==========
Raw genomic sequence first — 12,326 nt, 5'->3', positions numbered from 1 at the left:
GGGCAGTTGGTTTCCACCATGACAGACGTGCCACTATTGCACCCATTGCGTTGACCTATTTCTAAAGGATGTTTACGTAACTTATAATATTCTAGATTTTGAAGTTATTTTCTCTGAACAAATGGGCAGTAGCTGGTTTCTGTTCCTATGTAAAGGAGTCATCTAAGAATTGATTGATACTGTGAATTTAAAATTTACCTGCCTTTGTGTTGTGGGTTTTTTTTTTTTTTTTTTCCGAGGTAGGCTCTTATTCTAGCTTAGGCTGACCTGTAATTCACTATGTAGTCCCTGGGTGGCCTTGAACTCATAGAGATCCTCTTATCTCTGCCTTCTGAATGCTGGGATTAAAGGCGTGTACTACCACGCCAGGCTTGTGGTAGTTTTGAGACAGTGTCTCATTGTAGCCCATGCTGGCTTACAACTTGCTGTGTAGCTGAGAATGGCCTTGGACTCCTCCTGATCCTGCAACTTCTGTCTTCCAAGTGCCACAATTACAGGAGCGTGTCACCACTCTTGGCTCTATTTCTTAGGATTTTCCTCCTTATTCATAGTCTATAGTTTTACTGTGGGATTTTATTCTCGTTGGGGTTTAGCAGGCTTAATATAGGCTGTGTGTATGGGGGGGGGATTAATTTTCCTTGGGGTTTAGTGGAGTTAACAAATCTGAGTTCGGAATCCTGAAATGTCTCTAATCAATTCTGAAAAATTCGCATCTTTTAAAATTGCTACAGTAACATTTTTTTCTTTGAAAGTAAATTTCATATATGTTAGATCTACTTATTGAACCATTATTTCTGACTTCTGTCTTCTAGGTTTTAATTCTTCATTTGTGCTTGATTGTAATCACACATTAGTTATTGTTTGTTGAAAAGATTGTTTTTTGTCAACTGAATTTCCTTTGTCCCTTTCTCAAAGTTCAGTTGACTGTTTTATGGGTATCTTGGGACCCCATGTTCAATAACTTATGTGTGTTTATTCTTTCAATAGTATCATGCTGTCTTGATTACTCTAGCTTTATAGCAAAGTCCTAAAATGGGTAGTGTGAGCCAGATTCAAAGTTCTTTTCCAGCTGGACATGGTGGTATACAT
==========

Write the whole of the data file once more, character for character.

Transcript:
Raw genomic sequence first — 12,326 nt, 5'->3', positions numbered from 1 at the left:
GGGCAGTTGGTTTCCACCATGACAGACGTGCCACTATTGCACCCATTGCGTTGACCTATTTCTAAAGGATGTTTACGTAACTTATAATATTCTAGATTTTGAAGTTATTTTCTCTGAACAAATGGGCAGTAGCTGGTTTCTGTTCCTATGTAAAGGAGTCATCTAAGAATTGATTGATACTGTGAATTTAAAATTTACCTGCCTTTGTGTTGTGGGTTTTTTTTTTTTTTTTTTCCGAGGTAGGCTCTTATTCTAGCTTAGGCTGACCTGTAATTCACTATGTAGTCCCTGGGTGGCCTTGAACTCATAGAGATCCTCTTATCTCTGCCTTCTGAATGCTGGGATTAAAGGCGTGTACTACCACGCCAGGCTTGTGGTAGTTTTGAGACAGTGTCTCATTGTAGCCCATGCTGGCTTACAACTTGCTGTGTAGCTGAGAATGGCCTTGGACTCCTCCTGATCCTGCAACTTCTGTCTTCCAAGTGCCACAATTACAGGAGCGTGTCACCACTCTTGGCTCTATTTCTTAGGATTTTCCTCCTTATTCATAGTCTATAGTTTTACTGTGGGATTTTATTCTCGTTGGGGTTTAGCAGGCTTAATATAGGCTGTGTGTATGGGGGGGGGATTAATTTTCCTTGGGGTTTAGTGGAGTTAACAAATCTGAGTTCGGAATCCTGAAATGTCTCTAATCAATTCTGAAAAATTCGCATCTTTTAAAATTGCTACAGTAACATTTTTTTCTTTGAAAGTAAATTTCATATATGTTAGATCTACTTATTGAACCATTATTTCTGACTTCTGTCTTCTAGGTTTTAATTCTTCATTTGTGCTTGATTGTAATCACACATTAGTTATTGTTTGTTGAAAAGATTGTTTTTTGTCAACTGAATTTCCTTTGTCCCTTTCTCAAAGTTCAGTTGACTGTTTTATGGGTATCTTGGGACCCCATGTTCAATAACTTATGTGTGTTTATTCTTTCAATAGTATCATGCTGTCTTGATTACTCTAGCTTTATAGCAAAGTCCTAAAATGGGTAGTGTGAGCCAGATTCAAAGTTCTTTTCCAGCTGGACATGGTGGTATACAT